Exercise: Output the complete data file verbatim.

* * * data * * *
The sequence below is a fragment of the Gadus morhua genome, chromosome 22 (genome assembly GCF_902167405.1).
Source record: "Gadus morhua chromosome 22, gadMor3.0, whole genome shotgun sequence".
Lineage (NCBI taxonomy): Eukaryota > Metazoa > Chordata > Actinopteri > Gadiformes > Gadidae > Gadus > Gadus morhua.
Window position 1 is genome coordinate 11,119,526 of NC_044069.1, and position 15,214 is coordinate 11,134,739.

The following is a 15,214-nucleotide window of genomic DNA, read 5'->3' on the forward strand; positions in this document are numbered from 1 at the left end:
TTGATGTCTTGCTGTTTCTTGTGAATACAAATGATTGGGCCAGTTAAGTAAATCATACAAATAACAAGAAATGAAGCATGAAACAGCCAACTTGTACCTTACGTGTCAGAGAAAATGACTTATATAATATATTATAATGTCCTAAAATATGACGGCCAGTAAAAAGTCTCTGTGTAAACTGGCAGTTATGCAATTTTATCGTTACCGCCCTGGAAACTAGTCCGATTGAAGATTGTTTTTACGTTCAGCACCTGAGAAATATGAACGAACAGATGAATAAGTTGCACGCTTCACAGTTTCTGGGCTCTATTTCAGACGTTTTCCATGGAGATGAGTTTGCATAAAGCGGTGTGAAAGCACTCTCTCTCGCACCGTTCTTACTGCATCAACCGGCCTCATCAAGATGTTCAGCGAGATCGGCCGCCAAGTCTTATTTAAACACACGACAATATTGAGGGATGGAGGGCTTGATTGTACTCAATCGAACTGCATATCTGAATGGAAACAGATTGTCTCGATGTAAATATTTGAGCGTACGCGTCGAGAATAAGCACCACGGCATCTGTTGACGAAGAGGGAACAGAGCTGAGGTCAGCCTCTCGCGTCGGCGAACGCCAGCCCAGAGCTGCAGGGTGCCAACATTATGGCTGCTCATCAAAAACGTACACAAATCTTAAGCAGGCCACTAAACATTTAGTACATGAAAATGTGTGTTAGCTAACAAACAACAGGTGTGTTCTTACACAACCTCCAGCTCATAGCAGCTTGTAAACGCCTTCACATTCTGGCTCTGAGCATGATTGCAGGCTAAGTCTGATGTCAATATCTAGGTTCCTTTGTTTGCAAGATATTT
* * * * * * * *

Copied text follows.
The sequence below is a fragment of the Gadus morhua genome, chromosome 22 (genome assembly GCF_902167405.1).
Source record: "Gadus morhua chromosome 22, gadMor3.0, whole genome shotgun sequence".
Lineage (NCBI taxonomy): Eukaryota > Metazoa > Chordata > Actinopteri > Gadiformes > Gadidae > Gadus > Gadus morhua.
Window position 1 is genome coordinate 11,119,526 of NC_044069.1, and position 15,214 is coordinate 11,134,739.

The following is a 15,214-nucleotide window of genomic DNA, read 5'->3' on the forward strand; positions in this document are numbered from 1 at the left end:
TTGATGTCTTGCTGTTTCTTGTGAATACAAATGATTGGGCCAGTTAAGTAAATCATACAAATAACAAGAAATGAAGCATGAAACAGCCAACTTGTACCTTACGTGTCAGAGAAAATGACTTATATAATATATTATAATGTCCTAAAATATGACGGCCAGTAAAAAGTCTCTGTGTAAACTGGCAGTTATGCAATTTTATCGTTACCGCCCTGGAAACTAGTCCGATTGAAGATTGTTTTTACGTTCAGCACCTGAGAAATATGAACGAACAGATGAATAAGTTGCACGCTTCACAGTTTCTGGGCTCTATTTCAGACGTTTTCCATGGAGATGAGTTTGCATAAAGCGGTGTGAAAGCACTCTCTCTCGCACCGTTCTTACTGCATCAACCGGCCTCATCAAGATGTTCAGCGAGATCGGCCGCCAAGTCTTATTTAAACACACGACAATATTGAGGGATGGAGGGCTTGATTGTACTCAATCGAACTGCATATCTGAATGGAAACAGATTGTCTCGATGTAAATATTTGAGCGTACGCGTCGAGAATAAGCACCACGGCATCTGTTGACGAAGAGGGAACAGAGCTGAGGTCAGCCTCTCGCGTCGGCGAACGCCAGCCCAGAGCTGCAGGGTGCCAACATTATGGCTGCTCATCAAAAACGTACACAAATCTTAAGCAGGCCACTAAACATTTAGTACATGAAAATGTGTGTTAGCTAACAAACAACAGGTGTGTTCTTACACAACCTCCAGCTCATAGCAGCTTGTAAACGCCTTCACATTCTGGCTCTGAGCATGATTGCAGGCTAAGTCTGATGTCAATATCTAGGTTCCTTTGTTTGCAAGATATTT